Divorce certainly creates a great deal of upheaval in your own life, but the change is oftentimes even more harsh for your kids. No matter what custody arrangements you establish, their worlds and schedules are almost always turned upside down in an instant. Visitation, while important for maintaining strong relationships with both parents, can also be an incredibly difficult transition for kids to adjust to on both an emotional and practical level.
In this blog we will detail some useful tips to help your kids adjust to the major challenges and changes inherent in the transition to shared custody and visitation.
1) Create a calendar and stick to it
Keep a calendar that is solely for your kids schedule at both residences. Work with your ex to ensure that both calendars remain up to date and accurate. It can help to have a visual guide that the kids can refer to so that they will know exactly when they will be at Dad’s house, and when they will be returning. Do everything you can to stick to that calendar, even if your child does not want to. For example, if you let your child skip out on visiting his or her father because they feel sick, this may reinforce feelings that you are the caregiver and their father is secondary.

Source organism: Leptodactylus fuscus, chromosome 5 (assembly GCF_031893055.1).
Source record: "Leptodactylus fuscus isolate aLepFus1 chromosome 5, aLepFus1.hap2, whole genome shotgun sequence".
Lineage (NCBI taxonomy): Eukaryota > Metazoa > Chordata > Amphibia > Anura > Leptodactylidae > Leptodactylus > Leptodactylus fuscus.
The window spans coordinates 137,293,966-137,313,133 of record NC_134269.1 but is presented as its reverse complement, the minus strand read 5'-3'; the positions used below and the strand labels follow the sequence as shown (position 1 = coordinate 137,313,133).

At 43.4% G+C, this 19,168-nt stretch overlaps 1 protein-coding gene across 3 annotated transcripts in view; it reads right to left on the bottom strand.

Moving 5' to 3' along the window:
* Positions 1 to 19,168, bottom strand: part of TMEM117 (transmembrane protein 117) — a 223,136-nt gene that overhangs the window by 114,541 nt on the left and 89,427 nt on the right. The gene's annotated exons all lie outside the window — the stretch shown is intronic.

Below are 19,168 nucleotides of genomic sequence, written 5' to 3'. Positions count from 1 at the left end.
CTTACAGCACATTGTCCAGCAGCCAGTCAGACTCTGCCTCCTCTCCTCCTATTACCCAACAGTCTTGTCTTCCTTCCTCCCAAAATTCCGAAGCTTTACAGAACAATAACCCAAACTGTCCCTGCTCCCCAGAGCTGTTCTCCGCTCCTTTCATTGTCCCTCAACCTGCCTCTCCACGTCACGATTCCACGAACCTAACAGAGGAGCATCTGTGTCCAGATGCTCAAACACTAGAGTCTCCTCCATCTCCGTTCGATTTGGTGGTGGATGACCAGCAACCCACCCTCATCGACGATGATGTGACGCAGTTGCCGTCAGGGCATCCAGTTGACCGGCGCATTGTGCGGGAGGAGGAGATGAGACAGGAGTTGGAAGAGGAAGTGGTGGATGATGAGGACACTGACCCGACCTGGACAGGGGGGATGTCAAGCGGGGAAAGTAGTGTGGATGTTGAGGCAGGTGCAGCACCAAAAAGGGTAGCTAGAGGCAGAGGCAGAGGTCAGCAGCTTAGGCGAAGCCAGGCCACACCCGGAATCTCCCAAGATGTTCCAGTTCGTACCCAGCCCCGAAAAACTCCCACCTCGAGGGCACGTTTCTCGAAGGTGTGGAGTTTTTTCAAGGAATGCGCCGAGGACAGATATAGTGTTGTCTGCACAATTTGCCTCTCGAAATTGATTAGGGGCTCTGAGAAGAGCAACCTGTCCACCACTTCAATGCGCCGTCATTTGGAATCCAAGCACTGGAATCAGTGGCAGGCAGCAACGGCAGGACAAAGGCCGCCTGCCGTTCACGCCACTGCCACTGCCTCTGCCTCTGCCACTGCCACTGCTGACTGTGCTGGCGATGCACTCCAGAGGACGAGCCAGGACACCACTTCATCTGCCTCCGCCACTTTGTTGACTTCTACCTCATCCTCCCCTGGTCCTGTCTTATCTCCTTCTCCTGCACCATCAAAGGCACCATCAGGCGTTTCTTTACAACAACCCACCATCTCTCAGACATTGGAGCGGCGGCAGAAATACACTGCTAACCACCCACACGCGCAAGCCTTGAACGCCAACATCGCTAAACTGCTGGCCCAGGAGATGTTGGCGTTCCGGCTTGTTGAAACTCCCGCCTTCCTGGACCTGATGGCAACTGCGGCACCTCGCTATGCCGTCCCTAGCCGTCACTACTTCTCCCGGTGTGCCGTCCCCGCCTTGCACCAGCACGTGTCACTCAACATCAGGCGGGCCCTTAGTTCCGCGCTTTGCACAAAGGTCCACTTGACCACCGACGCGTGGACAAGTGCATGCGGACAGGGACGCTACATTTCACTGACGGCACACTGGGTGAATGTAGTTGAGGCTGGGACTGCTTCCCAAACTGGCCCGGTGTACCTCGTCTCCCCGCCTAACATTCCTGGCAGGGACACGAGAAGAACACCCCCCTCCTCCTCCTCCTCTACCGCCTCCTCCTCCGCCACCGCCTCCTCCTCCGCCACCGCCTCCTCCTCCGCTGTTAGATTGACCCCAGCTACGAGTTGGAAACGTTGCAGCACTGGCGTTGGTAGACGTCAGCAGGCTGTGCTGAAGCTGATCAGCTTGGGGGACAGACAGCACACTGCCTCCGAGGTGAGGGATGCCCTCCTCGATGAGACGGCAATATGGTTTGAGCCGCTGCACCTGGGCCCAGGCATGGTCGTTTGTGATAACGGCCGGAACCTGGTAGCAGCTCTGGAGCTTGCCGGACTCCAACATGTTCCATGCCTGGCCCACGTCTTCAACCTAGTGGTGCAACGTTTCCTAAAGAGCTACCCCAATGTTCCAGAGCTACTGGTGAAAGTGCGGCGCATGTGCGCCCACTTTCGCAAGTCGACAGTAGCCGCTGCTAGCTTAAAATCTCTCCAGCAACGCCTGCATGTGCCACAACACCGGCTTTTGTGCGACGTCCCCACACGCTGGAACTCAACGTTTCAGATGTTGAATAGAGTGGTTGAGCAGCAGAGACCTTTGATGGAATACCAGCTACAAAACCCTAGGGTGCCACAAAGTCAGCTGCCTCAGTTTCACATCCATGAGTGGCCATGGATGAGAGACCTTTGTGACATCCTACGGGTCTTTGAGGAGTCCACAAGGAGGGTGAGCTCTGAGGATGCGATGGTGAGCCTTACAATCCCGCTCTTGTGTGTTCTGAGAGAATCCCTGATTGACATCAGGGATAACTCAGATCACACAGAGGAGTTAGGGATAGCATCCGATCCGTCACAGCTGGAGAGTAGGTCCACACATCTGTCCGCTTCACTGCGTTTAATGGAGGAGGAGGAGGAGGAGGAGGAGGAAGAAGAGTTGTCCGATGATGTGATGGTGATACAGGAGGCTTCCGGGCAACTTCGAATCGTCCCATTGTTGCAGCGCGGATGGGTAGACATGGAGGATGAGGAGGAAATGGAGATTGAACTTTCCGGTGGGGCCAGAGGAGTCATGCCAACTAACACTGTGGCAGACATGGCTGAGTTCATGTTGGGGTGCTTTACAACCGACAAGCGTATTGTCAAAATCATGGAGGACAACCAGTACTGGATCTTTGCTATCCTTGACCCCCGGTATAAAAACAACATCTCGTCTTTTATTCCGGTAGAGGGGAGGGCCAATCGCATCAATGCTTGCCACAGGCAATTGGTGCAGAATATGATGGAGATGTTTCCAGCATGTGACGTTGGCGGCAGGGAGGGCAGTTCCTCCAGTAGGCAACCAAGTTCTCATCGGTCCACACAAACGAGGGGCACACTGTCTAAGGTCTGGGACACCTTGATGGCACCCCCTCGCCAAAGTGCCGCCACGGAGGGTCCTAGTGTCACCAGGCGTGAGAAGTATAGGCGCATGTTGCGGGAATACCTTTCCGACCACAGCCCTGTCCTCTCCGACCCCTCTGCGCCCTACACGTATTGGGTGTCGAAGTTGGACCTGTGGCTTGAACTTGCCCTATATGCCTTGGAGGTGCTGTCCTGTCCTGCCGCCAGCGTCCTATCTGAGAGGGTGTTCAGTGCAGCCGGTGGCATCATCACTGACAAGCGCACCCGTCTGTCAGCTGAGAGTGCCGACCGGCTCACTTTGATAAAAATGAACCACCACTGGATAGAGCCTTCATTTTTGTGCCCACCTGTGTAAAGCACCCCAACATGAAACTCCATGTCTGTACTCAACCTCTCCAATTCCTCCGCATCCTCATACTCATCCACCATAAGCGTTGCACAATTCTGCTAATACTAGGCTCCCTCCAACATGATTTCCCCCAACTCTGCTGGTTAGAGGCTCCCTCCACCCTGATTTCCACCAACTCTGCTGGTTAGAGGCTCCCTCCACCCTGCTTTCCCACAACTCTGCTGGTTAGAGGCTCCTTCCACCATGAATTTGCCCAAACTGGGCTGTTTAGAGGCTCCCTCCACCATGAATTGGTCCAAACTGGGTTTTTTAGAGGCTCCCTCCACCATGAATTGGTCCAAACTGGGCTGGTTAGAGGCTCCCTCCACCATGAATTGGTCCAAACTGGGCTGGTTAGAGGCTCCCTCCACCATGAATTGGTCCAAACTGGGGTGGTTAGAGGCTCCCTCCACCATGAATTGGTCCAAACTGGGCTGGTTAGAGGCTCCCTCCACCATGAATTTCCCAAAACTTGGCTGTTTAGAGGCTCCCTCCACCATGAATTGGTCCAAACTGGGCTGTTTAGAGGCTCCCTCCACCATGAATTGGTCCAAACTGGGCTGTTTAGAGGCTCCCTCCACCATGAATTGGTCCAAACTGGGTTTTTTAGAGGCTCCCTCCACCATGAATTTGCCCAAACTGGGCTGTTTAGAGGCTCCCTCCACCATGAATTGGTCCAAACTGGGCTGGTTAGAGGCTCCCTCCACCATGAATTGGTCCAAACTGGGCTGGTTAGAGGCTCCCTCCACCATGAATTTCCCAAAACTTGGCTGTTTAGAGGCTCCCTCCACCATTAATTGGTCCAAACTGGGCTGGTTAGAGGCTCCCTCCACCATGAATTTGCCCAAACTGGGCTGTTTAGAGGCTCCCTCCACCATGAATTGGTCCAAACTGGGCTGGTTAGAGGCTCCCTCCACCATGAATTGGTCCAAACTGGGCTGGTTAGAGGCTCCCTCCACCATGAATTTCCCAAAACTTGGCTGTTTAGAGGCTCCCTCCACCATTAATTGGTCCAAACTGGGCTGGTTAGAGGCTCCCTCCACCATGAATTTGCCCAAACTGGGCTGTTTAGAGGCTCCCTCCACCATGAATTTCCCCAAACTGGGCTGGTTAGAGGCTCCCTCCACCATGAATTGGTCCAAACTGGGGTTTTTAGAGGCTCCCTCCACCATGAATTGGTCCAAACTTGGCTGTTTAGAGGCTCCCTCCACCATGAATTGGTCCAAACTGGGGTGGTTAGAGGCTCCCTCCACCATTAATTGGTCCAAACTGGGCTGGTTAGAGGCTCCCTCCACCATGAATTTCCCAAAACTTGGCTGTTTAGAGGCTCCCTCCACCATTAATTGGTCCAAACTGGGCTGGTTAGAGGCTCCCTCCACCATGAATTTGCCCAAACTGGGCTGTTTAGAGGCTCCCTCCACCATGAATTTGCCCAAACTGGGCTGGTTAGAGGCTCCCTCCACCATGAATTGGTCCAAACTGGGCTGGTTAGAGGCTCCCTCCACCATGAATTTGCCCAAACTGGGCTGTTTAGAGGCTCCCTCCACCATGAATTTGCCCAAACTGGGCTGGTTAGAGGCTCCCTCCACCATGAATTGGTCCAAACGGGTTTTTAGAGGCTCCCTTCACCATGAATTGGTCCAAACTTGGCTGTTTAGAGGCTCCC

2) Establish a primary residence
It is much harder for kids to adjust and adapt to having two homes when neither feels like their primary home. Choosing one home to be your kids’ primary residence will allow them to feel more secure and help cut down on confusion. It does not take away from the importance of the second home, it is simply a logistical, and in many ways a psychological, decision to help your kids adjust.
3) Keep clothes, toiletries, and personal items at both residences
Both homes should have clothing and other important items for hygiene readily available for your kids. You don’t want them to keep everything at one home so that it feels like they have to pack up everything like they are going to a hotel every time they visit the other parent. They should also feel comfortable bringing personal items back and forth between houses without either parent taking issue with it.
4) Their own space
Try to have a space in each home that is just for your child. Ideally, this would be a bedroom in each home that they do not have to share, so that they can feel like they have privacy at both homes. This can help them establish feelings of comfort, ownership, and even attachment to each home. Be sure to give them plenty of input over how their space is decorated and arranged.
5) Try to keep house rules consistent
Try to work with your ex to ensure that things like bedtimes and other rules are consistent at both homes. Do not try to “win” your child’s affecting over his or her father by offering more favorable living terms. Try to keep as many things equal between the two homes as possible.
This blog is a brief guide for parents with kids who are adjusting to visitation. Keep in mind that every situation is unique, and it is going to take some time and creative efforts to figure out what works best for your kids. For more information on divorce and helping your children transition and adjust to a divorce, contact The Quick Law Group today.